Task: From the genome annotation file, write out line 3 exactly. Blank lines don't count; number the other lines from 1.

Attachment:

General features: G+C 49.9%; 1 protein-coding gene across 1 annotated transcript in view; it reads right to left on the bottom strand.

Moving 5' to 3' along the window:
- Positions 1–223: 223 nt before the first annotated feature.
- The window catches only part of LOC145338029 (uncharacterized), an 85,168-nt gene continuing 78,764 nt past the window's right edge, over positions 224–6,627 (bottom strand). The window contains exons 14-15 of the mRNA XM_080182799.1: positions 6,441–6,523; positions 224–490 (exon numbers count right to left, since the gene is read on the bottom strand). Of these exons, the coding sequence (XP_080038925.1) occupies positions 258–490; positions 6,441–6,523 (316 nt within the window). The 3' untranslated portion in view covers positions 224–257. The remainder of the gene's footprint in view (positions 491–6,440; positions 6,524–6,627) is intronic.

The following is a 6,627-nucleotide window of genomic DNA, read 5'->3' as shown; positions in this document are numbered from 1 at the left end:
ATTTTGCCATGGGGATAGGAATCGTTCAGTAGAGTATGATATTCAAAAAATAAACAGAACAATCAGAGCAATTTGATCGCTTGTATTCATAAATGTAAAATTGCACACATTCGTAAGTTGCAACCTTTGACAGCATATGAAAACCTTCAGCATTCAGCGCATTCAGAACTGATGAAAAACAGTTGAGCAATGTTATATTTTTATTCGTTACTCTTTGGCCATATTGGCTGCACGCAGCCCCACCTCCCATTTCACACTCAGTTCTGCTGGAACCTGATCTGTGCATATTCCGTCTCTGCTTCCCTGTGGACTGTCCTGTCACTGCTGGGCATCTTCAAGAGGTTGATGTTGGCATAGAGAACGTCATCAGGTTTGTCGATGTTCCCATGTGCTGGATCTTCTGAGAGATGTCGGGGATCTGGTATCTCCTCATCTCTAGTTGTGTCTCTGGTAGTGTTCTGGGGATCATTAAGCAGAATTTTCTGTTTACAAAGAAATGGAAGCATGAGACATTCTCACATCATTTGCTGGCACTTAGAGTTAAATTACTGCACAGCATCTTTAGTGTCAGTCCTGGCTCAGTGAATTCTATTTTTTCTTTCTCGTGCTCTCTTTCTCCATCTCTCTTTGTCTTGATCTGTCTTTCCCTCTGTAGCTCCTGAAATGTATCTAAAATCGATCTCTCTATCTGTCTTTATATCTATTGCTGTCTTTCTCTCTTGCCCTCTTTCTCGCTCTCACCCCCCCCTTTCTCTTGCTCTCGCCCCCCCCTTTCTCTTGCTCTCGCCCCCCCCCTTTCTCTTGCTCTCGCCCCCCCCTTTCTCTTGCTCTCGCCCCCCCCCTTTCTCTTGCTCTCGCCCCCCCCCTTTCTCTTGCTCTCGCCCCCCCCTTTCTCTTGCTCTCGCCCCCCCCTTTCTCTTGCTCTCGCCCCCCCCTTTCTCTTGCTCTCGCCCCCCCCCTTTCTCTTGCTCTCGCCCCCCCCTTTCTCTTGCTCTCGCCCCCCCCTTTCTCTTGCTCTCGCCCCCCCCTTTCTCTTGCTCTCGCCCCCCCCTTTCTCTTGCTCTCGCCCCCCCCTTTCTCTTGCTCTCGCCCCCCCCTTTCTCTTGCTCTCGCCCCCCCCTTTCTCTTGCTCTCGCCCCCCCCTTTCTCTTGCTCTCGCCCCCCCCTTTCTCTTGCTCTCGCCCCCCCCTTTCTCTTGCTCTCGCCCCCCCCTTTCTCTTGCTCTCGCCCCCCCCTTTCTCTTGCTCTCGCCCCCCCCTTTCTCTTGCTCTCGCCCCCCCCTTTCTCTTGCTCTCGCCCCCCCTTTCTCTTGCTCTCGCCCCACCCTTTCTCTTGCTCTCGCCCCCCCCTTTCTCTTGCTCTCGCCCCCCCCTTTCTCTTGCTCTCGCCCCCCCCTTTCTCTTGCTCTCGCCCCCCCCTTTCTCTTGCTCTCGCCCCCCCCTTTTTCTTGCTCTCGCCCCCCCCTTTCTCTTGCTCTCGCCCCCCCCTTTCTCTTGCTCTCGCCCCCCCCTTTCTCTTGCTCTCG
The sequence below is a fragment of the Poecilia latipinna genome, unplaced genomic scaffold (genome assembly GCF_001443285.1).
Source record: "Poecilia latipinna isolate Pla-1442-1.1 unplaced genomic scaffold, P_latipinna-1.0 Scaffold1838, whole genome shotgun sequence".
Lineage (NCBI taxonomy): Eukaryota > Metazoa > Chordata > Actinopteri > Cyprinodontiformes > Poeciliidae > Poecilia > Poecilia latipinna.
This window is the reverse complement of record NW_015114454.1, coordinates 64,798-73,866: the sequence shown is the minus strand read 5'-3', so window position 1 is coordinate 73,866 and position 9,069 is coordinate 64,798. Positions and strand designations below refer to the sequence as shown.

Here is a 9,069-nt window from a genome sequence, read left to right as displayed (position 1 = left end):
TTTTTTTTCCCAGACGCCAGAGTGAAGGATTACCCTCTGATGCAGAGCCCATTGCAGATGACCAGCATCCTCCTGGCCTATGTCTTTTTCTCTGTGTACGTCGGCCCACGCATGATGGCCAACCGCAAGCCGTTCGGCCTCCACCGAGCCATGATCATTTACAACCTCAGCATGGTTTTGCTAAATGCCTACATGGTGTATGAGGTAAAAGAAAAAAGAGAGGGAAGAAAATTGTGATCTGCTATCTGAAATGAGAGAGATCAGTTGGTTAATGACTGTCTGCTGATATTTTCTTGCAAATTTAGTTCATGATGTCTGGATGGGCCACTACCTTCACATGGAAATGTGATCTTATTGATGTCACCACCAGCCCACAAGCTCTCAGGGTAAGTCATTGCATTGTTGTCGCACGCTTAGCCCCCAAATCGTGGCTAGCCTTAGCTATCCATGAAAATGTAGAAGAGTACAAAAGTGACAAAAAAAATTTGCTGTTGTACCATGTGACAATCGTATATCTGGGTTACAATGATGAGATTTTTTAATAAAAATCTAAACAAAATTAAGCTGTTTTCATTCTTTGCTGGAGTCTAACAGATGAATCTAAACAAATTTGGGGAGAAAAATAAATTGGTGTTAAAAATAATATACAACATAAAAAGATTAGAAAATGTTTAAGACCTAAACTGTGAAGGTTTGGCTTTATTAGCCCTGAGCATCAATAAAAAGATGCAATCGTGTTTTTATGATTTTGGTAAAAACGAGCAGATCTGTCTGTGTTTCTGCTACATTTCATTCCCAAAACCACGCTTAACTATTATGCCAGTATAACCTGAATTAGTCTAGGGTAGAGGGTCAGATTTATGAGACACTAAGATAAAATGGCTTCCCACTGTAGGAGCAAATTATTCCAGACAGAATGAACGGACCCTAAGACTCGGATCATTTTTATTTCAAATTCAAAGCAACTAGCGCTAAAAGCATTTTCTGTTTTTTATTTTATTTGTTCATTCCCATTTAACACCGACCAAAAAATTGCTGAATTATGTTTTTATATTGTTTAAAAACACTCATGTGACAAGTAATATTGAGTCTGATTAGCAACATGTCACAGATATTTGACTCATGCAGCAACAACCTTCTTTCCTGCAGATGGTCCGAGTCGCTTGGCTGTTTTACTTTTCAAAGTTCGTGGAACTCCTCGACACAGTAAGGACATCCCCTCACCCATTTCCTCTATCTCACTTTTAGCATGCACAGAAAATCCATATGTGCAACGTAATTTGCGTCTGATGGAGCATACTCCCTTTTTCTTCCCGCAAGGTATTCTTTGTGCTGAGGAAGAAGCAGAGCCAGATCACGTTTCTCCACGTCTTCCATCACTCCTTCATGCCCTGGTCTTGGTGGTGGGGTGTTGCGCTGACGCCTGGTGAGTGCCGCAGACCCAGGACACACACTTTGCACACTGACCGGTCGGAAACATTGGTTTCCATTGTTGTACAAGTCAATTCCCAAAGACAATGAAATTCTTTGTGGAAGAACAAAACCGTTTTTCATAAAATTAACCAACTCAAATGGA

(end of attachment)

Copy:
- Positions 1–223: 223 nt before the first annotated feature.